Diwali is a unique celebration in Odisha. Here, the ‘Festival of Lights’ is not just limited to customary bursting of crackers and exchange of lip-smacking sweets, but also accompanied by Kali Puja and the ritualistic ceremony of ‘Badabadua Daka’. The celebrations are special in the Millennium City of Cuttack, Coastal town of Bhadrak and the very-popular Pilgrim Town of Puri.
At Cuttack, festivity is a never-ending affair during this part of the year. Just a fortnight after Durga Puja, the city braces up for Kali Puja that coincides with Diwali, a celebration of victory of good over evil. Keeping up with the saying ‘Baara Mase Tera Parba’ (13 Festivals in 12 Months of A Year), people of Cuttack celebrate Kali Puja and Diwali with much fervour and gaiety. Although the celebrations are not as grand as Durga Puja, the revelers are no less enthusiastic.
The Kali Puja here is over 500-years-old and it is believed that Bengalis brought this tradition to Cuttack during the 16th century. This year, around 70-odd puja committees are worshipping Kali, another form of Goddess Durga.
A majority of the temporary pandals house a particular iconography of Goddess Kali, who steps on Lord Shiva wearing a garland of human skulls and her tongue piercing out. This form is called ‘Tara’; her colour is blue and she is shown naked to the waist, wearing a garland of human heads and then clad in tiger skin. The only puja committee that worships the ‘Chhinamasta’ form of the deity is the Bakhrabad Kali Puja Committee. Here, the deity holds her own severed head in one hand and a scimitar in another.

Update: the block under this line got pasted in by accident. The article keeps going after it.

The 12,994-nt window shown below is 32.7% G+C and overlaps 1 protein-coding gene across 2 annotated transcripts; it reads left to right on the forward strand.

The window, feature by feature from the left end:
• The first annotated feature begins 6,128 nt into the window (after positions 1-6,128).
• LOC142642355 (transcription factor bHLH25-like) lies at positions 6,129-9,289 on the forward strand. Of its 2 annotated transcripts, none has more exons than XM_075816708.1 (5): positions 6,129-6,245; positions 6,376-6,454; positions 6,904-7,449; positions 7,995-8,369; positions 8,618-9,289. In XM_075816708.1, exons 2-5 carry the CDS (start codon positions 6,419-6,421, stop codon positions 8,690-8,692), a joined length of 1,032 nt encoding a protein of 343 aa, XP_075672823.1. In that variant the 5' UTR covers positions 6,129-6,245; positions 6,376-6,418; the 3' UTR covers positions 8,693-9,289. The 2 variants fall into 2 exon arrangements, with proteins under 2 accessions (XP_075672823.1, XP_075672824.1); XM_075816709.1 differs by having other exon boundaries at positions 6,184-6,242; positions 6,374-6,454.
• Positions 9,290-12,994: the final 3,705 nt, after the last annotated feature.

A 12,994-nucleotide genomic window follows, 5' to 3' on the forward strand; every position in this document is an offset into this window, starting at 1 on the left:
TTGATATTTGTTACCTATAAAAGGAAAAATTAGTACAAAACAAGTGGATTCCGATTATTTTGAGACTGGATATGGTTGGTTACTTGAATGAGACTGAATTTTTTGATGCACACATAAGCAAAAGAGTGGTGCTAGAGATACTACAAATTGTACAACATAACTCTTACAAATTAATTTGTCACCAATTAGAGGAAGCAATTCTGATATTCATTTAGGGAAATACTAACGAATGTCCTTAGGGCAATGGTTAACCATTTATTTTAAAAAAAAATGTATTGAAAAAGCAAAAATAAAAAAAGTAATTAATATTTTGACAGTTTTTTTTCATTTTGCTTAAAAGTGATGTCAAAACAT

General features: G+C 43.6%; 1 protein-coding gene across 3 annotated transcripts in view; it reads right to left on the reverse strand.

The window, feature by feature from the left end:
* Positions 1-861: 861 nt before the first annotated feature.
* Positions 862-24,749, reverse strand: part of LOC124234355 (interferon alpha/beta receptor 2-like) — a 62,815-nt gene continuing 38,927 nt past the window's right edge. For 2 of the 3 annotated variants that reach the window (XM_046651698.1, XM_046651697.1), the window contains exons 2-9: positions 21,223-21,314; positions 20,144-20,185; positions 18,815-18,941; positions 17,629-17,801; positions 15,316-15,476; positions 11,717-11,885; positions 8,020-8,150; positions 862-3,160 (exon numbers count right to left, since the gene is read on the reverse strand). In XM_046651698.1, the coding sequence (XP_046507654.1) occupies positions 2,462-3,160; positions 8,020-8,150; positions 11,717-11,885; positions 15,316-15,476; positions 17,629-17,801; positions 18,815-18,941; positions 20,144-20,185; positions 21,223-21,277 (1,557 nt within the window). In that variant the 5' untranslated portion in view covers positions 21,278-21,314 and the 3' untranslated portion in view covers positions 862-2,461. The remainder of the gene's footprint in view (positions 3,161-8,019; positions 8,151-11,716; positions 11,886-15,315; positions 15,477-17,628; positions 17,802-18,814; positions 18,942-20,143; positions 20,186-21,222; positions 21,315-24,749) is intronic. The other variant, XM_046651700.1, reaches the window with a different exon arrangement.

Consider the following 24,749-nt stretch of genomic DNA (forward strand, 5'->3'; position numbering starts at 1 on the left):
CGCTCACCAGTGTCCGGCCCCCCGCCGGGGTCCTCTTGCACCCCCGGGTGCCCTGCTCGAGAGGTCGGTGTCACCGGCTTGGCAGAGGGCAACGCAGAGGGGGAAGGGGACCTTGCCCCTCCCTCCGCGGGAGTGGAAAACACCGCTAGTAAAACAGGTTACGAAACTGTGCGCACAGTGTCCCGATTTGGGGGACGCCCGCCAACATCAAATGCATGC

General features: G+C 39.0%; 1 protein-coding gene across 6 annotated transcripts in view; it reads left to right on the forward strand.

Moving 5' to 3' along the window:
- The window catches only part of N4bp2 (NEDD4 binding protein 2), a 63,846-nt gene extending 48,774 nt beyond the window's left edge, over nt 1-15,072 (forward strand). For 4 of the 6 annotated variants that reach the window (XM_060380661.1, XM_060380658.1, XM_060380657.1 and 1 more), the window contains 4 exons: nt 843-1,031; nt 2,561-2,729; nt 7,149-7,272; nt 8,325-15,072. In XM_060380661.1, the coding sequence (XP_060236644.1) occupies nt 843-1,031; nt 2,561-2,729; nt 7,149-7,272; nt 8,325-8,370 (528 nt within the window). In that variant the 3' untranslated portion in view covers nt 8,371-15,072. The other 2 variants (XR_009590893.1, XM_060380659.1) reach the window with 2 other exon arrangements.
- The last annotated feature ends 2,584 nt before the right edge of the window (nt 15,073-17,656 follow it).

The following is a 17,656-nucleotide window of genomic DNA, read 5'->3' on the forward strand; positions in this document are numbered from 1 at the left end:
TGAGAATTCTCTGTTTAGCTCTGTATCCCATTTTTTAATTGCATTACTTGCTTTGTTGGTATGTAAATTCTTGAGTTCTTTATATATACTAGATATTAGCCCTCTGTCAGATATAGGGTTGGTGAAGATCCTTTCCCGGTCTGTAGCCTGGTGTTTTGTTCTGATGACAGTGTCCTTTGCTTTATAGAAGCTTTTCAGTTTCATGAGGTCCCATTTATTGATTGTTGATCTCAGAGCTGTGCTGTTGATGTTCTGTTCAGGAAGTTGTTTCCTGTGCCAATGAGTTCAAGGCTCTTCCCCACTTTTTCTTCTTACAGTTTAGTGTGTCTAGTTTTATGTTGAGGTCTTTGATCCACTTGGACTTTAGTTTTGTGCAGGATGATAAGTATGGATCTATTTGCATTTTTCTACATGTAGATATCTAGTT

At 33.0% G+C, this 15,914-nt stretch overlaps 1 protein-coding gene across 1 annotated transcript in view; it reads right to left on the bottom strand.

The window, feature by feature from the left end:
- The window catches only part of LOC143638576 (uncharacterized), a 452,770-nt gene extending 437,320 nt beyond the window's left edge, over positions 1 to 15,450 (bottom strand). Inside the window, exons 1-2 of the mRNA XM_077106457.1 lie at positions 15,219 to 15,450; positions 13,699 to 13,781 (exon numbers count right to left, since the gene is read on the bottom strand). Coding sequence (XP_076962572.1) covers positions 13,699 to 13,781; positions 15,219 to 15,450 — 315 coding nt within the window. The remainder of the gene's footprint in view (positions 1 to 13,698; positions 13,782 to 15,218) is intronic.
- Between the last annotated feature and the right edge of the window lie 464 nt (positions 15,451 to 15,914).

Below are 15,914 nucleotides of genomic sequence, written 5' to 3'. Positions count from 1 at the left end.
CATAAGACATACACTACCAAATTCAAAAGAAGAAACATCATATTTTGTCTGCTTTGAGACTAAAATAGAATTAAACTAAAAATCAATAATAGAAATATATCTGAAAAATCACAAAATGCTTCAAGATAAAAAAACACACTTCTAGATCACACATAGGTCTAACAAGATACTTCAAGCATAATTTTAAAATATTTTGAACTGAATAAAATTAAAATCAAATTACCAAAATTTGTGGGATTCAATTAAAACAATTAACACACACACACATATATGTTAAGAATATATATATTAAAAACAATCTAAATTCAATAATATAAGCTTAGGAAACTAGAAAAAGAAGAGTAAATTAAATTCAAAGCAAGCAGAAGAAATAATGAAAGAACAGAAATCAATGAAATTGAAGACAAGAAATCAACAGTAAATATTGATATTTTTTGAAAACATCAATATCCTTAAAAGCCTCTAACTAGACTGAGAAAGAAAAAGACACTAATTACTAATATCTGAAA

Three jets of blood spurt out of her bleeding neck and are drunk by her severed head and two other attendants. Instead of standing on Lord Shiva, the Goddess steps over an embracing man and woman on a lotus.
In Bhadrak, Kali Puja is celebrated in a grand way owing to the presence of Bhadrakali temple. Like Durga Puja in Cuttack, Kali Puja in this coastal town is a week-long affair that is witnessed by lakhs of people. While a large number of devotees throng the Bhadrakali village, on the outskirts of Bhadrak town, several glittering pandals are erected in Charampa area to house the deity.
Likewise, Puri witnesses a grand gathering on the day of Diwali as people observe ‘Badabadua Daka’ to pay obeisance to their ancestors. In the unique ritual, people gather outside the 12th century Jagannath temple and burn jute sticks (known as Kaunriya Kathi in local parlance) inviting their ancestors to descend from heaven on Diwali and bless them. The burning of jute sticks is accompanied by a prayer ‘Badabadua Ho Andhaare Aasa, Aalua Re Jao (Ancestors, come in darkness and go back along the lighted path). With thousands of bundles of jute sticks being lighted on the day, the Grand Road in front of the Jagannath temple offers a beautiful spectacle.
The author blogs at http://tripstoroadslesstravelled.blogspot.in.